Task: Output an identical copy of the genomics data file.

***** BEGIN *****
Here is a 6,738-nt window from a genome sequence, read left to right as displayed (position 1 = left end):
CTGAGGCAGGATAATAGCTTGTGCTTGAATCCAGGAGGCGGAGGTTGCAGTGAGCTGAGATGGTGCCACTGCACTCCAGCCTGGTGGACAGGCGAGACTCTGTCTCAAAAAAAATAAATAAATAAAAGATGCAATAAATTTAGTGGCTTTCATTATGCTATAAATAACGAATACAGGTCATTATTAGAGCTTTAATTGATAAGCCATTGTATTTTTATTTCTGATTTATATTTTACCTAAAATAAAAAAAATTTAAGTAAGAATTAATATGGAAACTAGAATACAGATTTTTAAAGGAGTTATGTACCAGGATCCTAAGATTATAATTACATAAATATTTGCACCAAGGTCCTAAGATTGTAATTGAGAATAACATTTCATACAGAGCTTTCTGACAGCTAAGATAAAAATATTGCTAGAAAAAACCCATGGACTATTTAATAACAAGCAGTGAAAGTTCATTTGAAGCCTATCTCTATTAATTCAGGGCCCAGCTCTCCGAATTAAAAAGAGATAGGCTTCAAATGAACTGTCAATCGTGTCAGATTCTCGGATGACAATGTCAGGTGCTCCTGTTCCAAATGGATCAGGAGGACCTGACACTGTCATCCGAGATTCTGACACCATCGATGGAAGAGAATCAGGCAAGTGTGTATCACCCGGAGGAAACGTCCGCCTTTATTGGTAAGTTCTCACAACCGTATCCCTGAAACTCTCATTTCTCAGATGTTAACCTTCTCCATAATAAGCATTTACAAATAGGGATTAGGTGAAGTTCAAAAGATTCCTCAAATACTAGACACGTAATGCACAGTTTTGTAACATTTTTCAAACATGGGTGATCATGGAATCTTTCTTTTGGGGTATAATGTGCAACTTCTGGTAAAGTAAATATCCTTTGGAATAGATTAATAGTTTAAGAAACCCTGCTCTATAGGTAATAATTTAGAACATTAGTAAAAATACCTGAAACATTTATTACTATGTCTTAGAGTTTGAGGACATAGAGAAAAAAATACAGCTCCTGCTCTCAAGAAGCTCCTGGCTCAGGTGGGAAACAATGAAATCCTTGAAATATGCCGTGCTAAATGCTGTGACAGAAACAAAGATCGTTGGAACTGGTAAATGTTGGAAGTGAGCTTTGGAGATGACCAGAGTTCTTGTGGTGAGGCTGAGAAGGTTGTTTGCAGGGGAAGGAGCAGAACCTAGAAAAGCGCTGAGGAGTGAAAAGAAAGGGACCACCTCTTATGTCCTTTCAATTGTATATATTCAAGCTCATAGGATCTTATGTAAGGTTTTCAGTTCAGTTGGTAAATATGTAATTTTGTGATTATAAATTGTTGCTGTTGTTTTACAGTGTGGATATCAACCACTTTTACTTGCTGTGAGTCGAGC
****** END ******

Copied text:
Here is a 6,738-nt window from a genome sequence, read left to right as displayed (position 1 = left end):
CTGAGGCAGGATAATAGCTTGTGCTTGAATCCAGGAGGCGGAGGTTGCAGTGAGCTGAGATGGTGCCACTGCACTCCAGCCTGGTGGACAGGCGAGACTCTGTCTCAAAAAAAATAAATAAATAAAAGATGCAATAAATTTAGTGGCTTTCATTATGCTATAAATAACGAATACAGGTCATTATTAGAGCTTTAATTGATAAGCCATTGTATTTTTATTTCTGATTTATATTTTACCTAAAATAAAAAAAATTTAAGTAAGAATTAATATGGAAACTAGAATACAGATTTTTAAAGGAGTTATGTACCAGGATCCTAAGATTATAATTACATAAATATTTGCACCAAGGTCCTAAGATTGTAATTGAGAATAACATTTCATACAGAGCTTTCTGACAGCTAAGATAAAAATATTGCTAGAAAAAACCCATGGACTATTTAATAACAAGCAGTGAAAGTTCATTTGAAGCCTATCTCTATTAATTCAGGGCCCAGCTCTCCGAATTAAAAAGAGATAGGCTTCAAATGAACTGTCAATCGTGTCAGATTCTCGGATGACAATGTCAGGTGCTCCTGTTCCAAATGGATCAGGAGGACCTGACACTGTCATCCGAGATTCTGACACCATCGATGGAAGAGAATCAGGCAAGTGTGTATCACCCGGAGGAAACGTCCGCCTTTATTGGTAAGTTCTCACAACCGTATCCCTGAAACTCTCATTTCTCAGATGTTAACCTTCTCCATAATAAGCATTTACAAATAGGGATTAGGTGAAGTTCAAAAGATTCCTCAAATACTAGACACGTAATGCACAGTTTTGTAACATTTTTCAAACATGGGTGATCATGGAATCTTTCTTTTGGGGTATAATGTGCAACTTCTGGTAAAGTAAATATCCTTTGGAATAGATTAATAGTTTAAGAAACCCTGCTCTATAGGTAATAATTTAGAACATTAGTAAAAATACCTGAAACATTTATTACTATGTCTTAGAGTTTGAGGACATAGAGAAAAAAATACAGCTCCTGCTCTCAAGAAGCTCCTGGCTCAGGTGGGAAACAATGAAATCCTTGAAATATGCCGTGCTAAATGCTGTGACAGAAACAAAGATCGTTGGAACTGGTAAATGTTGGAAGTGAGCTTTGGAGATGACCAGAGTTCTTGTGGTGAGGCTGAGAAGGTTGTTTGCAGGGGAAGGAGCAGAACCTAGAAAAGCGCTGAGGAGTGAAAAGAAAGGGACCACCTCTTATGTCCTTTCAATTGTATATATTCAAGCTCATAGGATCTTATGTAAGGTTTTCAGTTCAGTTGGTAAATATGTAATTTTGTGATTATAAATTGTTGCTGTTGTTTTACAGTGTGGATATCAACCACTTTTACTTGCTGTGAGTCGAGC